Again some days of determination. My feet are hurting from all the hours walking on tiles. At night i go out to do walking on a different floor. If you ever build a meditation hut, don’t put tiles on the floor!
Food is since some time full of garlic again, stomac pain and few vomits are the result.
[versace-slipper-monk told the kitchen team not to give me garlic-free food anymore]
I’ve been through 2 hard days, now its easy and i feel happy and easy dispite all difficulties.
2 days ago Ajahn told me i don’t need to come every day to report anymore. I noticed that i was attached to seeing him every day and that i’m angry that he and bhikkhuni are going to china without taking me there for ordination. Sure they don’t. But somehow i had the weird idea they could do it.
After observing these and other attachments i experienced a moment of being completely unattached. What a great moment! It felt as if strings wrapped around my heart just fell off.
This was not a moment of enlightenment, not nibbana, nor anything spectacular. Just the arising of an unattached mindstate … for the first time in life and only for short – it was followed by surprise, joy, excitement, wanting to remain in this state of mind and knowing that by then it was already lost.
This made me understand that there really truly can only be one state of mind at a time. this ‘time’ is a very brief moment and therefore it might seem that mindstates are mixed or combined but that is not so. The mind is just too slow to realize the quick changes of states.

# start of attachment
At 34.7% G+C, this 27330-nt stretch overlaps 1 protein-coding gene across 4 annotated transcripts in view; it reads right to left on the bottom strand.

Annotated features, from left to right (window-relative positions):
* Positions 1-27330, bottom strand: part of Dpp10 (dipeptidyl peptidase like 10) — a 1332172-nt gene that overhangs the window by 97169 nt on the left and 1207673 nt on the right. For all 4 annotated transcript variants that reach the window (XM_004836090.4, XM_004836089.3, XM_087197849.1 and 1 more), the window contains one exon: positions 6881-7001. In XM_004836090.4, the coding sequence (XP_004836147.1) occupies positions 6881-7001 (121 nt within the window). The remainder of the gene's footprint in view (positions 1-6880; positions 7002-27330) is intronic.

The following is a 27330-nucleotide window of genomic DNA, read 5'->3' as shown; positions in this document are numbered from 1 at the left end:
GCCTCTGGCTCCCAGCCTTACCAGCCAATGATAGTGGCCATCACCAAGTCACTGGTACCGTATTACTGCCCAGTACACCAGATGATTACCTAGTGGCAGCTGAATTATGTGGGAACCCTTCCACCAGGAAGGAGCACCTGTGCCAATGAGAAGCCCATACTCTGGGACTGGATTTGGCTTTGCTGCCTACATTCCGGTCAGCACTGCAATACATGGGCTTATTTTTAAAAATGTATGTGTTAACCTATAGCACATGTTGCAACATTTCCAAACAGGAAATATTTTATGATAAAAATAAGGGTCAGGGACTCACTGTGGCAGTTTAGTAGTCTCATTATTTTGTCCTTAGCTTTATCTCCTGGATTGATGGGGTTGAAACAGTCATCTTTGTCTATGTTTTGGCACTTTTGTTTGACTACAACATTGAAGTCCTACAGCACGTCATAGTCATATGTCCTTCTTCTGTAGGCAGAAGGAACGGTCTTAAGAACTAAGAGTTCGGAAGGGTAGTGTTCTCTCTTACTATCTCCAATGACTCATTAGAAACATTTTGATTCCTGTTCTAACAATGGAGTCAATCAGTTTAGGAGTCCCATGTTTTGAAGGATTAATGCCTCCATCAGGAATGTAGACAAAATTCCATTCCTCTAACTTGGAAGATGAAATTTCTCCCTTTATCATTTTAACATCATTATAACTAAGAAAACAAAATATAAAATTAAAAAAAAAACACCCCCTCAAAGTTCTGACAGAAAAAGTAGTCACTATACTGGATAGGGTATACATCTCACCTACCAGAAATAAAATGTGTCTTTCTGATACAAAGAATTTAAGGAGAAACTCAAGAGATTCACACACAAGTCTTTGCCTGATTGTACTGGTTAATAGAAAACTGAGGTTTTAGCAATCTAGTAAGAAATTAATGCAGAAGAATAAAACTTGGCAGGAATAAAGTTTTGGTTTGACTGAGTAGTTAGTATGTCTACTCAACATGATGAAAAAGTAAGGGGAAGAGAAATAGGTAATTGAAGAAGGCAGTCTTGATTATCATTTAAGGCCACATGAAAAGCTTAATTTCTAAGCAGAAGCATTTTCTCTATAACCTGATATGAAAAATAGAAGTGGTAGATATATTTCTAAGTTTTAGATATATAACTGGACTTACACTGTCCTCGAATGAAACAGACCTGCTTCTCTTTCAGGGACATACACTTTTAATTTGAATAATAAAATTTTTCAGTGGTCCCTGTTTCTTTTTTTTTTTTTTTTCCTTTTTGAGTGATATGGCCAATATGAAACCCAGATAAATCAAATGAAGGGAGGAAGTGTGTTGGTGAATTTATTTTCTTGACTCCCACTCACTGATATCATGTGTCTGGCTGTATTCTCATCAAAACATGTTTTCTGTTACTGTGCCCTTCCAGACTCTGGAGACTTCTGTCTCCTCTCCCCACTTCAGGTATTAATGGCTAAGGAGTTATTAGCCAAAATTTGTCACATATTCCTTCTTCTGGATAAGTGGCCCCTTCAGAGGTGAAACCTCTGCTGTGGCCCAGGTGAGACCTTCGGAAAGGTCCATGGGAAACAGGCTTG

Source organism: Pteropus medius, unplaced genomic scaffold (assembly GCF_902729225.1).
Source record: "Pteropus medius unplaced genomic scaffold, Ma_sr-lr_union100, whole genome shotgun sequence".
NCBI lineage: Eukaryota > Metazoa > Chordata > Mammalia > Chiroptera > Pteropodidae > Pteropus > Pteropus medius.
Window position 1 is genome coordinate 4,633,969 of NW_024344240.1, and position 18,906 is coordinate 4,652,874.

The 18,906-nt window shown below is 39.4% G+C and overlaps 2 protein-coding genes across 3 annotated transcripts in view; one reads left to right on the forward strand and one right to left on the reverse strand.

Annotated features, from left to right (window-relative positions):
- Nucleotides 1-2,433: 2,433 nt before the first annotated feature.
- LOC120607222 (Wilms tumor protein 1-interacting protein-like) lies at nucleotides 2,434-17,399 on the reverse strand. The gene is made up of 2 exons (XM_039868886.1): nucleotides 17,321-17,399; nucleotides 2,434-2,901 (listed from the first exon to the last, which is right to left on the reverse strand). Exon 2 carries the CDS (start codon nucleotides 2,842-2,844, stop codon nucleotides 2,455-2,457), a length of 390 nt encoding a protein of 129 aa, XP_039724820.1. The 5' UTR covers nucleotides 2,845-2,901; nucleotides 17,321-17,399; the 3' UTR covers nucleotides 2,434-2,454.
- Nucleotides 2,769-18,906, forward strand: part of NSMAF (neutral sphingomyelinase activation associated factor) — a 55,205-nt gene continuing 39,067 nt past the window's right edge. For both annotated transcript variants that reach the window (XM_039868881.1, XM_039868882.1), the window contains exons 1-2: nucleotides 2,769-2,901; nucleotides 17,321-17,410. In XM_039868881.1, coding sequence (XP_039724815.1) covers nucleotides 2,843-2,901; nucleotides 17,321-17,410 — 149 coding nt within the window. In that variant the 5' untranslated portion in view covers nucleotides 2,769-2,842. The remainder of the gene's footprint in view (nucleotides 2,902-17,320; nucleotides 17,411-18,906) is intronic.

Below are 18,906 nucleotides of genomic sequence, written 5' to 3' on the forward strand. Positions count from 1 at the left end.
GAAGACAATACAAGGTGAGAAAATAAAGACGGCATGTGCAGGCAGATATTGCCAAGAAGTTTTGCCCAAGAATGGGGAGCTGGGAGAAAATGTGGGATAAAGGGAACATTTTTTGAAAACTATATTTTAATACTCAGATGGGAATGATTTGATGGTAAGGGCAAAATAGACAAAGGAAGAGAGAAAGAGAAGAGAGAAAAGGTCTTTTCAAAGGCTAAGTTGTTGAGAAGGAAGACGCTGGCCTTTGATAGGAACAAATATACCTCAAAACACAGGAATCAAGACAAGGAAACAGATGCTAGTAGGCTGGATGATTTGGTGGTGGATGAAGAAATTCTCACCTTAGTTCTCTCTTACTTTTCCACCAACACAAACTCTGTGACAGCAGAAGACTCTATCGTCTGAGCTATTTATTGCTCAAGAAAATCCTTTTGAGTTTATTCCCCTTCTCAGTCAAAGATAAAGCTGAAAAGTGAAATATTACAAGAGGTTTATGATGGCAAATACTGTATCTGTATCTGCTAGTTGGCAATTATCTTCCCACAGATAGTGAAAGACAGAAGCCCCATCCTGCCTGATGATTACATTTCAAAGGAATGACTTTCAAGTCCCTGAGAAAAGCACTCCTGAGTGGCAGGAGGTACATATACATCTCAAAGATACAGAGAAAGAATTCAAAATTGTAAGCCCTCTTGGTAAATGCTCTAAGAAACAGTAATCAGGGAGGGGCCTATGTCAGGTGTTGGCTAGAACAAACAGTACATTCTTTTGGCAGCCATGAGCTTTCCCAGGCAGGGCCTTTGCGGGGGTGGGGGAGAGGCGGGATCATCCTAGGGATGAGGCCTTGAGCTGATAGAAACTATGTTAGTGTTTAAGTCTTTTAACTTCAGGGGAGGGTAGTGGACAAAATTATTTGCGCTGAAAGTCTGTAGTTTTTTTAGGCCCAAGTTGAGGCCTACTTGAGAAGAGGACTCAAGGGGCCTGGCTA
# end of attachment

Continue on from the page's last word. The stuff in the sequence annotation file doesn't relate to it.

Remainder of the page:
There is a certain spectrum of states that can arise in mind.
For an untrained mind it’s not controllable. A trained mind will be able to let some states arise while others are subpressed that quick that it will seem they’re never arising.
Oh, so much more work to do. To get this understanding as a routine and adaptable to daily life will be very difficult. Seeing it for a second and living it are still two pairs of shoes for me.
2 days later. The garlic made me burb, i could have gained the ‘burbing-contest’ if there were one. Unfortunatey my hut has no whatsoever sound isolation and i felt very sorry for my neighbors who could wittness the sounds of a garlic-intolerance. The poor kitchenteam suffered more then i, because they, too heard me burbing and vomiting.
The old kitchen nun who always made sure that no garlic comes into my bowl, retired a week ago from her job [with 75]. That was the moment for the monk to interfere. Today the old nun, mae chii sukjai, secretly cooked something for me in her hut and gave it to the kitchen that they can offer it to me. The workers said that they are so sorry and that it is not their ill-will that they gave me garlic food. I was close to tears. The man of the team kneeled down and put the food into my bowl and yelled ‘blessing’ through the kitchen, to inform the others, they went down on their knees, as well, when i chanted, in the end they said unisone: ‘sadhu, sadhu, sadhu’. It is good, it is good, …
Usually giving blessing in the kitchen is quick done because they have a lot of work.
Tomorrow i’ll finish retreat, a lay-friend in phrao died, the husband of the woman who called the devas to take care of me in wat tam dog tam and i’m invited for the funeral ceremony. I’m happy to see some forest and some other friends. Funerals in thailand are not dramatic as in the west, so it’s a good event to meet with monk-friends.